After some off-the-cuff thinking about spin-off movies from today and the mid-century, I decided to look into the data in greater quantitative depth. To re-cap, the goal is to see whether there was another period like today when so many movies were either adaptations of an existing work or a sequel to an earlier movie.
Based on a hunch, it looked like the '50s were another such period. The strongest influence on the zeitgeist is the trend in the violence rate, so not even knowing very much about all the popular movies of that period, let alone before or just after, that was a good guess -- today and the '50s were both well into a falling-crime time. And based on a quick look at the '80s, a rising-crime period, it looked like there weren't so many sequels and adaptations.
Granted, movies are more than just narratives, and this approach totally leaves aside the question of visual originality. But it's a feasible way to take a crack at the central question. Also bear in mind that originality and greatness aren't the same thing. I'm not judging how great or enjoyable all these movies are because I haven't seen most of them. The focus is entirely on how original the process was that gave us the plot, characters, themes, verbal tone, and so on.
I went through every year from 1936 to 2011 and tallied how many movies in the box office top 10 were a sequel or adaptation. I didn't go back any further because there aren't easily accessible data on the top 10. Wikipedia only lists 5 to 7 for many years, and doesn't always have a link to information about the source of the story that far back. This will do pretty well, though, because that still gives us just about the entire falling-crime period of 1934-1958, the whole rising-crime period through 1992, and the whole falling-crime period since then.
Rather than stall the presentation and discussion of the data, I've put the methodology part at the very end, in case you want to know exactly how I nitpicked what did and did not count as an adaptation and a sequel. They weren't mutually exclusive, though: for example, I coded the new Twilight movie as both a sequel and an adaptation.
The first graph below shows the total number of movies with less original narratives (whether a sequel only, adaptation only, or both). Then just to probe whether the type of unoriginality matters, the second graph splits them apart to show how many were adaptations (regardless of whether or not they were also sequels), and how many were sequels (regardless of their status as adaptations).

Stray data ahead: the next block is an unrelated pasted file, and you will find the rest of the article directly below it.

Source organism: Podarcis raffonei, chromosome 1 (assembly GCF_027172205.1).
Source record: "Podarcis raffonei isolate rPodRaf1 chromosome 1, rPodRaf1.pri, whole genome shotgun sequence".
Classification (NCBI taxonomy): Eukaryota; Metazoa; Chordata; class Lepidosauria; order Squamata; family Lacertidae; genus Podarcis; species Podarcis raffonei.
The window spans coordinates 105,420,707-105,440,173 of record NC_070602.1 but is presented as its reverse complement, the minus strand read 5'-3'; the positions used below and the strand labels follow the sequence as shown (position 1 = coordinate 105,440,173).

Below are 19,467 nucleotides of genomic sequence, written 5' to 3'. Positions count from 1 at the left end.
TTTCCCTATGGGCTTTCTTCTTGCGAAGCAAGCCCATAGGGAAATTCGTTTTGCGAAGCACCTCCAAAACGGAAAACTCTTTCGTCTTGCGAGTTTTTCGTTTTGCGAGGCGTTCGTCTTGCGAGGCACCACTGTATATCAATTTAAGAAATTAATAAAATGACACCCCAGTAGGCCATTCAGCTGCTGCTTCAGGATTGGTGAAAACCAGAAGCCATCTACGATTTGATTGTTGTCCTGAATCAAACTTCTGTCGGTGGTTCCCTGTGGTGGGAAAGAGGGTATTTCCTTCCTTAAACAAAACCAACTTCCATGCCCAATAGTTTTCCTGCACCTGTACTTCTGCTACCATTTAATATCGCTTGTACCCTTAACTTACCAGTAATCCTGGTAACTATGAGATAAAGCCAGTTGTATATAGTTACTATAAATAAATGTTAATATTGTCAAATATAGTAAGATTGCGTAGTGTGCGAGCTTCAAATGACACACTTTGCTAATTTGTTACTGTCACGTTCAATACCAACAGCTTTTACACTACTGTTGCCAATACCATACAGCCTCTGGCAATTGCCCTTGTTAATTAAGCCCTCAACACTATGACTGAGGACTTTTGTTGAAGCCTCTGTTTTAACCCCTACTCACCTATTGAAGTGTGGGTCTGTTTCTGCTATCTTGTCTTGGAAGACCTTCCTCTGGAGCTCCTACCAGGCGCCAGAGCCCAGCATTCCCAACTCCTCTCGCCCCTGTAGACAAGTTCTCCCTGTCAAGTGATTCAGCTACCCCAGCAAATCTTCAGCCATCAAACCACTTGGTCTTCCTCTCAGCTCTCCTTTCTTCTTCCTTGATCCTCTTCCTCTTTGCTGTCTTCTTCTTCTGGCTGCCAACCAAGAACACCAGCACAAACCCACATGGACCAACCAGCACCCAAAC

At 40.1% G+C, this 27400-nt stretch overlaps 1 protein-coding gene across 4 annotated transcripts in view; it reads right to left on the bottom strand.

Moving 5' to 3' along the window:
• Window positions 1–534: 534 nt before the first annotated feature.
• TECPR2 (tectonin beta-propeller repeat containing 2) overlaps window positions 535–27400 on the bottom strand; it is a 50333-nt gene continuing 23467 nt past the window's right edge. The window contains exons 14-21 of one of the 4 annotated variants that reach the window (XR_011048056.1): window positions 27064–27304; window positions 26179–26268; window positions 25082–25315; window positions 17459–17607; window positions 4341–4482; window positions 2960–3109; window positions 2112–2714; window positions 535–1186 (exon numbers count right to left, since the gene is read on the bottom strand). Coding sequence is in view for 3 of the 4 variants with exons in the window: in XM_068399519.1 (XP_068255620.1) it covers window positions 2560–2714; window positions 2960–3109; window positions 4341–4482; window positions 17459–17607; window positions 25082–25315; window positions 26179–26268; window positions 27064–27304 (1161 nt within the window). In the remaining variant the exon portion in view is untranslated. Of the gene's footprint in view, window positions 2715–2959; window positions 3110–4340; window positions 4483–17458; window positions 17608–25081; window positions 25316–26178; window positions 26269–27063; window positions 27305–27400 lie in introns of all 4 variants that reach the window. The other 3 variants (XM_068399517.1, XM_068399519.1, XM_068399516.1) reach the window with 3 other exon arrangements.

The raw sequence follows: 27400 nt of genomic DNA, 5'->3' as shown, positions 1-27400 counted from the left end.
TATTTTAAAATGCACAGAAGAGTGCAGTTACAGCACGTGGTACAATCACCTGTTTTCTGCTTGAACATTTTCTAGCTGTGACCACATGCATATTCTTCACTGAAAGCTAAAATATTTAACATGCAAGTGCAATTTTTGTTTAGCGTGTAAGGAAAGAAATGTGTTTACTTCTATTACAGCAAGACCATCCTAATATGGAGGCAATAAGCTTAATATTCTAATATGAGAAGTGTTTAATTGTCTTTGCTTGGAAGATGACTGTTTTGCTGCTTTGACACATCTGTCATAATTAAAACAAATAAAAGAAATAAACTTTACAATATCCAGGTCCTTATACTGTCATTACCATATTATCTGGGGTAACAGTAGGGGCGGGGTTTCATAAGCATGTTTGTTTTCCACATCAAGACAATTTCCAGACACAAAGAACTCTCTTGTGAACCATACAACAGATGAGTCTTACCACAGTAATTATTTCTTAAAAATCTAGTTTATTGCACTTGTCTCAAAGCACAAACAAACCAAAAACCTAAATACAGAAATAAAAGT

Score another one for my theory. There's visible year-to-year variation, micro-periods of a few years that go against a trend, etc., but there are three clear movements -- up, down, and up. The first one climbs toward a peak around 1956-'58, then it starts to fall off toward an end-point around 1988-'91, and then rises again through the present. That just about perfectly tracks the trend in the homicide rate through three different movements up, down, and up again. So it's not a coincidence.
Also, it looks like most of this link to trend in the violence rate is due to how common adaptations are. Sequels show a more steady one-way growth over the entire period, and usually aren't as common as adaptations anyway. That makes the case even stronger -- at least if it were mostly due to sequels, you could say they're still pretty original, just carrying over the characters, themes, and maybe settings from one movie to another. Instead it's more due to borrowing all that stuff, plus a good amount of the plot, dialogue (or at least its verbal style), and even songs if it's a musical.
What are some potentially surprising things to notice in the main graph?
First, today's culture where so much is adapted or a sequel milking a popular series is not that old. Even as recently as the 1980s, movie narratives were a lot more original.
Second, contra the standard story in the world of film geeks, the '80s were a high point for originality -- more so than the New Hollywood period of the later '60s and early '70s, few of whose movies brought in many viewers. It was still a somewhat out-there thing to be making original movies in the '60s, and they struggled to find an audience. By the '80s, everybody was in the mood for exciting new stories, so there was no incompatibility between being mainstream and being original. The '60s were just the beginning; the culmination arrived in the '80s.
(That pattern shows up in popular music, too -- in the '60s the Velvet Underground was, well, underground, but David Bowie and Peter Gabriel topped the charts in the '80s. And the Velvets were just pointing the way back then.)
Third, it is true that the '50s were a period a lower creativity -- not zero, but just compared to the reversal that would begin in the '60s and peak in the '80s.